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Brick added to the Wall

LIGHTNING 5, PENS 1: Tampa Bay hopes the revival of Nikolai Khabibulin, a.k.a. the Bulin Wall, starts with the rout.

By JOANNE KORTH
Published January 30, 2004

TAMPA - Sometimes, all it takes to get a slumping superstar out of a lingering funk is a few reassuring words.

And a big lead.

And a weak opponent.

Lightning goaltender Nikolai Khabibulin, a tad leaky of late, enjoyed a lopsided 5-1 victory against the struggling Penguins before an announced 15,847 Thursday at the St. Pete Times Forum.

Circumstances aside, it felt pretty darned good, Khabibulin said.

And came pretty easy.

"Definitely, it feels pretty good," said Khabibulin, who faced just 14 shots. "We didn't play the best team in the league. But they have been able to beat some pretty good teams, and they work hard. I had to be ready to play."

The scoring spree that marked the Lightning's series with Pittsburgh this season continued as Tampa Bay swept an Eastern Conference opponent for the first time since going 5-0 against the Rangers in 1996-97. In four games, the Lightning outscored the Penguins 23-4 and outshot them 144-64.

The hot stayed hot.

Tampa Bay, which won its fourth in a row, got goals from Brad Richards, Pavel Kubina, Vinny Lecavalier, Martin St. Louis and Brad Lukowich. Ruslan Fedotenko had three assists.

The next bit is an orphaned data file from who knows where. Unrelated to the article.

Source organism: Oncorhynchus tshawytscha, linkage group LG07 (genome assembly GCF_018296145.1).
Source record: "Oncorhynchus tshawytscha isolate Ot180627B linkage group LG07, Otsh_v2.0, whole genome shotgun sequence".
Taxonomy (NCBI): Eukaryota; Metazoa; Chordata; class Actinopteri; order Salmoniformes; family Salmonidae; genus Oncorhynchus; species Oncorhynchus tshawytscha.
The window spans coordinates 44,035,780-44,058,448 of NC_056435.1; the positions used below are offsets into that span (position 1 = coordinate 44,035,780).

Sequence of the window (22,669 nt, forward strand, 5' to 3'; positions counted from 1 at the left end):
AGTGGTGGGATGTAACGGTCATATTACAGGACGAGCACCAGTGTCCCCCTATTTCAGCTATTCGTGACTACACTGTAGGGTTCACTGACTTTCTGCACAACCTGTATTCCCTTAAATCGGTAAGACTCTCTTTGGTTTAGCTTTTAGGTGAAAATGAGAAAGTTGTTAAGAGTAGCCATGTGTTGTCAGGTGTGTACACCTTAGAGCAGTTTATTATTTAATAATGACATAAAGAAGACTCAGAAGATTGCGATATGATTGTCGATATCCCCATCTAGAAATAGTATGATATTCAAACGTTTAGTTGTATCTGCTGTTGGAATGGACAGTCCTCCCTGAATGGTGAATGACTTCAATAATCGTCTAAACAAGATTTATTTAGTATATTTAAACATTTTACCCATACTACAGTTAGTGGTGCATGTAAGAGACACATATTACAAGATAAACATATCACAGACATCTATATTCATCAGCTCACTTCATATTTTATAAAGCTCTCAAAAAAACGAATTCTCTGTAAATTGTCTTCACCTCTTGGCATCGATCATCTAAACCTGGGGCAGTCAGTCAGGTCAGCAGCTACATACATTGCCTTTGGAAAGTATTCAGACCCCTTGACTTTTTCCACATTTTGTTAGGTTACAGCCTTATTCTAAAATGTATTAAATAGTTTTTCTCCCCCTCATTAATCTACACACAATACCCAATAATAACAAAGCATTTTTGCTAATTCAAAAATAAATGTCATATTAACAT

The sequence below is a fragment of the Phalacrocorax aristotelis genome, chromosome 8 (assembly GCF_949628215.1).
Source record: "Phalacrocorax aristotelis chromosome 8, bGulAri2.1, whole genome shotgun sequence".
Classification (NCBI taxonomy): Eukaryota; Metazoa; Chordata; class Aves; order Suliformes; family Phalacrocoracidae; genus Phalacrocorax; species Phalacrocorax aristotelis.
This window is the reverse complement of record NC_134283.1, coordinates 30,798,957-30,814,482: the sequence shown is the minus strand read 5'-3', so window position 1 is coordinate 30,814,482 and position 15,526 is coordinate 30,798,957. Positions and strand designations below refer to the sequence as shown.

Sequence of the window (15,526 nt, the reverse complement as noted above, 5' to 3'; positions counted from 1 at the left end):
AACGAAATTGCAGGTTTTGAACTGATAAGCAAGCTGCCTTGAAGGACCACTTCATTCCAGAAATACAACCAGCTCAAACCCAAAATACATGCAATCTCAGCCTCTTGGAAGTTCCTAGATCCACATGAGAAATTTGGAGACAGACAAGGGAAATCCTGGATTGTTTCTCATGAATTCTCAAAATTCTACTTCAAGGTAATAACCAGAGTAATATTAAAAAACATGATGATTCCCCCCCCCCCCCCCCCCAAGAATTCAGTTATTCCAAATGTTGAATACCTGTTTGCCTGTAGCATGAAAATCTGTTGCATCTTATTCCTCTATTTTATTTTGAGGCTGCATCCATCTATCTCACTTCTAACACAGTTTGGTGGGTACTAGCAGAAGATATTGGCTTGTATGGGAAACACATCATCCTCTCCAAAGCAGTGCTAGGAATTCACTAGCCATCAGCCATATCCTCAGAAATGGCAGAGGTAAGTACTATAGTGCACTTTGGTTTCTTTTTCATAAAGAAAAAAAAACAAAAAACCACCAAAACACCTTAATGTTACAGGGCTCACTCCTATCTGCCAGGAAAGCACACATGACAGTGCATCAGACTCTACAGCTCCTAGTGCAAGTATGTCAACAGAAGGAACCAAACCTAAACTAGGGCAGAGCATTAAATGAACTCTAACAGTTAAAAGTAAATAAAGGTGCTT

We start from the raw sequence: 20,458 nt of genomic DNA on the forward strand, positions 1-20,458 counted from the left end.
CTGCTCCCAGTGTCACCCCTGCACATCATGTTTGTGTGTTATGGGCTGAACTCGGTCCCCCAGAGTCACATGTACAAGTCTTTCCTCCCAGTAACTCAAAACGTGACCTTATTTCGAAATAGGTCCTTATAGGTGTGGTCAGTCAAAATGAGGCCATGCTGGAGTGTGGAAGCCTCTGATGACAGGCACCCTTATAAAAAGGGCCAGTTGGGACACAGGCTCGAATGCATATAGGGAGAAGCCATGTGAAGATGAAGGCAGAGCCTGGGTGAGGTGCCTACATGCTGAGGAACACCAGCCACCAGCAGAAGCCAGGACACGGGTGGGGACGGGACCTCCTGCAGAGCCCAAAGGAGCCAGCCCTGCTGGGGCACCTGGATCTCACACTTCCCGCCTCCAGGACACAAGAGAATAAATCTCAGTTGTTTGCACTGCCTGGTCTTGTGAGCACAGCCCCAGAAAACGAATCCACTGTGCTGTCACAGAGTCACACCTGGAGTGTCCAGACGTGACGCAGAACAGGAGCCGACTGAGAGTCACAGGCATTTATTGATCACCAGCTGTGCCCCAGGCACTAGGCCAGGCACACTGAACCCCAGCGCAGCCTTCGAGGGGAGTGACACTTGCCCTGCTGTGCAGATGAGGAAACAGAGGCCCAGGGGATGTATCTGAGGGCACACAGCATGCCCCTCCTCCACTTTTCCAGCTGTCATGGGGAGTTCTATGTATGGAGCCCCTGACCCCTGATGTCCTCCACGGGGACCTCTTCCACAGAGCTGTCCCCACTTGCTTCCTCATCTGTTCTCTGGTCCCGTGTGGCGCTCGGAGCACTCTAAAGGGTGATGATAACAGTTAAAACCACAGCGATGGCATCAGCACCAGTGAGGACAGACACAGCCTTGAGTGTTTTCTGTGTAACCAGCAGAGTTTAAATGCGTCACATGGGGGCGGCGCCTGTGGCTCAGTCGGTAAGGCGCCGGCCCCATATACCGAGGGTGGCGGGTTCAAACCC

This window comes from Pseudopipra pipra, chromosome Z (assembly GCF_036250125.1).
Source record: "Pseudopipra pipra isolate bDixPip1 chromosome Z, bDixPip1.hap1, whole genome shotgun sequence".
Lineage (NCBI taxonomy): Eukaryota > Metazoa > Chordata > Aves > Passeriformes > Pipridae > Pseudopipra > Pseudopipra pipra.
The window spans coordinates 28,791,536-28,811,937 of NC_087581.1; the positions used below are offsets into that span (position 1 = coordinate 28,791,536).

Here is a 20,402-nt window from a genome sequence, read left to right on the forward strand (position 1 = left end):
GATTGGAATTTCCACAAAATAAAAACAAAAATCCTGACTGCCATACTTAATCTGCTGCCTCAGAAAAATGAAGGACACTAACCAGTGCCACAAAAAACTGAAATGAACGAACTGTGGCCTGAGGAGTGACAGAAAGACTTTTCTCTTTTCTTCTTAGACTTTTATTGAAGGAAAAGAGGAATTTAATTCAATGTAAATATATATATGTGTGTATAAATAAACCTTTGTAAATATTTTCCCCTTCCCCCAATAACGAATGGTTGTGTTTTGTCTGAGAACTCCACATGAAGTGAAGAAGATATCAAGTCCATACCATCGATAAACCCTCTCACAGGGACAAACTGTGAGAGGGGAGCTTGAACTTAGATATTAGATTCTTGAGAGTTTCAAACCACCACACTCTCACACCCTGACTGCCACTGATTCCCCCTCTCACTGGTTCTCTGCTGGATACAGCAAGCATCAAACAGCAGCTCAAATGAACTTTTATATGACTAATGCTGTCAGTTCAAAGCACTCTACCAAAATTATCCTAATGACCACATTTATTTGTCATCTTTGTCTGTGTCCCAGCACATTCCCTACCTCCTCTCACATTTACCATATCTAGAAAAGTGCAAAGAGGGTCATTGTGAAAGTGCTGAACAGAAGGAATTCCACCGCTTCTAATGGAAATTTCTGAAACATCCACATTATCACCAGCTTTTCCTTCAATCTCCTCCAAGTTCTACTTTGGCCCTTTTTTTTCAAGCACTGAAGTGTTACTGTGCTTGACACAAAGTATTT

The victory marked the 100th for coach John Tortorella.

The Lightning also got a charge from the arrival of Darryl Sydor, the top-four defenseman it has sought for much of the past two seasons.

Sydor, acquired Tuesday from Columbus, started and skated regular shifts with Kubina. His debut was tainted by a slashing penalty during his first shift, 33 seconds into the game.

"Starting lineup, butterflies, the puck comes right to you off the faceoff. You get right into it, and then a penalty," said Sydor, who had an assist in 19:04 of ice time. "It was good to see the guys kill that one off."

The Penguins, last in the East, lost their eighth in a row on a day when players learned the franchise will send promising 19-year-old goaltender Marc-Andre Fleury, a rare bright spot, to juniors today.

Jean-Sebastien Aubin was in goal but was no match for the Lightning. Richards opened the scoring 4:44 in, and Tampa Bay led 3-0 at the end of the first.

Meanwhile, the Lightning is doing all it can to revive Khabibulin.

Wednesday, general manager Jay Feaster said he has no intention of trading Khabibulin and expects to pick up his $6.5-million option for next season.

Thursday afternoon, Tortorella said he considers Khabibulin the team's No. 1 goalie despite the solid play of backup John Grahame, who he said is learning to be a No. 1 goalie. Grahame was in goal for seven of the Lightning's previous eight victories.

The Penguins presented a chance for Khabibulin, who had allowed 19 goals in his past four starts, to get back on the ice and try to build confidence.

"With Nik, at times in the third period, we almost wished he'd get a few shots. But you don't want to play the game that way," Tortorella said. "Nik has to be a huge piece of the puzzle for us as we go through this stretch. It was good for Nik to get back in there and get some time."

Khabibulin made two solid saves during the first period, stopping a hard shot by Dan Focht and a short-handed breakaway by Matt Bradley. Pittsburgh's goal came on a breakaway by Ryan Malone late in the second to make it 5-1.

"I always like to see a little more work than I had (Thursday), but I can't really control that," said Khabibulin, who won for the first time since 5-4 against Carolina on Jan. 15. "I think I felt pretty good. As the game went on, I felt better. Toward the end of the first period, I started to feel kind of normal."

Maybe that's all it takes.

[Last modified January 30, 2004, 01:32:11]

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